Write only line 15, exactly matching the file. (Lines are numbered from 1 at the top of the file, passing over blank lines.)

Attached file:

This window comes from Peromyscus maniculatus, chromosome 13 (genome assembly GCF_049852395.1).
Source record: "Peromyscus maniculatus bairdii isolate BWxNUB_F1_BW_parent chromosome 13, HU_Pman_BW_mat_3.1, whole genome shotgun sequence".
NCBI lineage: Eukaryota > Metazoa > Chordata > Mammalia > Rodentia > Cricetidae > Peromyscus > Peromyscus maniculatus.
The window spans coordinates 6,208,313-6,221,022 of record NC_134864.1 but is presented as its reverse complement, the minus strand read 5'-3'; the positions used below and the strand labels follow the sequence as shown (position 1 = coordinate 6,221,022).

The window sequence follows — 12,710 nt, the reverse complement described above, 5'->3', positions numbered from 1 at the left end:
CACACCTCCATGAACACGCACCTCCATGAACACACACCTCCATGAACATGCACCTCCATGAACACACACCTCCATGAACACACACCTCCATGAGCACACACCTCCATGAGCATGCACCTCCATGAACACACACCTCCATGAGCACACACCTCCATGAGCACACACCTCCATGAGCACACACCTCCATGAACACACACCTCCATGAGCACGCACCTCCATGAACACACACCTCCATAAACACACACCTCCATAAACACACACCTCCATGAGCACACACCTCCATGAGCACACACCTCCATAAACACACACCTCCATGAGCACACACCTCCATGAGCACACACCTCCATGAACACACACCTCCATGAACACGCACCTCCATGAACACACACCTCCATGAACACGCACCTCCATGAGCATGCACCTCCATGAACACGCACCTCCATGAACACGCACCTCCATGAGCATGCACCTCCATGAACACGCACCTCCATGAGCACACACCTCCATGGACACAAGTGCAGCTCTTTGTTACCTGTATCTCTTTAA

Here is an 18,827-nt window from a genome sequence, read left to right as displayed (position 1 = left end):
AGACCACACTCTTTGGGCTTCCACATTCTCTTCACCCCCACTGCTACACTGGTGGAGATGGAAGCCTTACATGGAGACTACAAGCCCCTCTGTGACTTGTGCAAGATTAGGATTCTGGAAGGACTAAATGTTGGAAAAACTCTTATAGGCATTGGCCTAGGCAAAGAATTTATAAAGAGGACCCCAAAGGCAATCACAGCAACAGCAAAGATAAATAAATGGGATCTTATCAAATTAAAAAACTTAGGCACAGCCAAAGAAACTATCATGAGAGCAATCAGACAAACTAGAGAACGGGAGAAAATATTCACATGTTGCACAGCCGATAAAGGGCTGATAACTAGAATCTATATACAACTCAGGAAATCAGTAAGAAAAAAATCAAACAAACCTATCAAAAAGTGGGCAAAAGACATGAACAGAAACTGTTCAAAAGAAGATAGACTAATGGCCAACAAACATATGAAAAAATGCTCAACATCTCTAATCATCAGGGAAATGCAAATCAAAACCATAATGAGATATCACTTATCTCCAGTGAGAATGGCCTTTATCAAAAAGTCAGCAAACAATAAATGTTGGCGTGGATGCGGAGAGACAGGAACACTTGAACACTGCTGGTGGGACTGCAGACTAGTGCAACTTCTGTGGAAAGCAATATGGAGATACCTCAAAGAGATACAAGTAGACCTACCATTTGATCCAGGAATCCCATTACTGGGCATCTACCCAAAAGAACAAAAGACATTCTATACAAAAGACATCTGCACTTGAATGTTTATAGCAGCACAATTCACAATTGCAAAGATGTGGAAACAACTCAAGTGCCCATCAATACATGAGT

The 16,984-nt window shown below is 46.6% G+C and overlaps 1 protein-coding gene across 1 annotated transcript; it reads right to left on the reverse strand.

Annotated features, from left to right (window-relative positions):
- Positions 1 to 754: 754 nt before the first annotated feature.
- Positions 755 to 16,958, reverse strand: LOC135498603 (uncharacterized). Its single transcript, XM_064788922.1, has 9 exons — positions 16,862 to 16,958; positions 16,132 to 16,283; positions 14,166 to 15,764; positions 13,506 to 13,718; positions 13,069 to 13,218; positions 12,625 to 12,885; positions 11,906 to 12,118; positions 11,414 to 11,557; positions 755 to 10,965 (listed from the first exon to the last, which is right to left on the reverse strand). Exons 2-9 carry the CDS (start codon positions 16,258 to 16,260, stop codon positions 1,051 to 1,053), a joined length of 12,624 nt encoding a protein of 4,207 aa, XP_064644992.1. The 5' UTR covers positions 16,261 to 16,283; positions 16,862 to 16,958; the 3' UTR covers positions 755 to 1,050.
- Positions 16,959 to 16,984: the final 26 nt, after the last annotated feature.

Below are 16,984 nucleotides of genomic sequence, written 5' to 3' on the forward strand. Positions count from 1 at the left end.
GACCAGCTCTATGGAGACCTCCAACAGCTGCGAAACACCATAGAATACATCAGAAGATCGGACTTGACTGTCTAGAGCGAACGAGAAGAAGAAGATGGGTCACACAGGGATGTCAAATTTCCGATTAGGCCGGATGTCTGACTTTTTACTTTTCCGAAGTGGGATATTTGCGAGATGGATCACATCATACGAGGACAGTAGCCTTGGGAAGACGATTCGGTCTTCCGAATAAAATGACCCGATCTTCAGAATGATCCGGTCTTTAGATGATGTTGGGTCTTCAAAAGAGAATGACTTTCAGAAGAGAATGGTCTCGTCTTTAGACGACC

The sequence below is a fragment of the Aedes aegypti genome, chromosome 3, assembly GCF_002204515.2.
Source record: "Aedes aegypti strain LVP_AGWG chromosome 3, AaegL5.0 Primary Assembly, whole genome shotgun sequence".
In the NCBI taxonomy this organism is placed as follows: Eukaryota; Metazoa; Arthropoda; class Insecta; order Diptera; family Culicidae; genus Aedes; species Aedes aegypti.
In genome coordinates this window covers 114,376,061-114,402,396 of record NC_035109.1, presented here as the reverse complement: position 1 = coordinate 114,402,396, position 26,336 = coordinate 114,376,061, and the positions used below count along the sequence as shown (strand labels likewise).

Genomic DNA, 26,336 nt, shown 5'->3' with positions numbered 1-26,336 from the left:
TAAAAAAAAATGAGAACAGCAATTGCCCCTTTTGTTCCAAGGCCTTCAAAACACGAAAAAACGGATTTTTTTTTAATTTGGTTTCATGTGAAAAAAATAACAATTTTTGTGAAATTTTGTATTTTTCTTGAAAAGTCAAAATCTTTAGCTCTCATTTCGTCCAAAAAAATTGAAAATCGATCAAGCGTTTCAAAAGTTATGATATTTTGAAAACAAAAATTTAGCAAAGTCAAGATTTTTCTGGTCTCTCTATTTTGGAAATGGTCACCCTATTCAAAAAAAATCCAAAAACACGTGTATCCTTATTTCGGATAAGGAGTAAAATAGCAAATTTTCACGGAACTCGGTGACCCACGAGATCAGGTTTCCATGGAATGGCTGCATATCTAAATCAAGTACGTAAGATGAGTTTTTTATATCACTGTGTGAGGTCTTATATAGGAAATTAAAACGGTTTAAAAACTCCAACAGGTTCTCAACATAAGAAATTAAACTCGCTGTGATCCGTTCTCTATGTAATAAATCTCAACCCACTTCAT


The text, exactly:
GACCAGCTCTATGGAGACCTCCAACAGCTGCGAAACACCATAGAATACATCAGAAGATCGGACTTGACTGTCTAGAGCGAACGAGAAGAAGAAGATGGGTCACACAGGGATGTCAAATTTCCGATTAGGCCGGATGTCTGACTTTTTACTTTTCCGAAGTGGGATATTTGCGAGATGGATCACATCATACGAGGACAGTAGCCTTGGGAAGACGATTCGGTCTTCCGAATAAAATGACCCGATCTTCAGAATGATCCGGTCTTTAGATGATGTTGGGTCTTCAAAAGAGAATGACTTTCAGAAGAGAATGGTCTCGTCTTTAGACGACC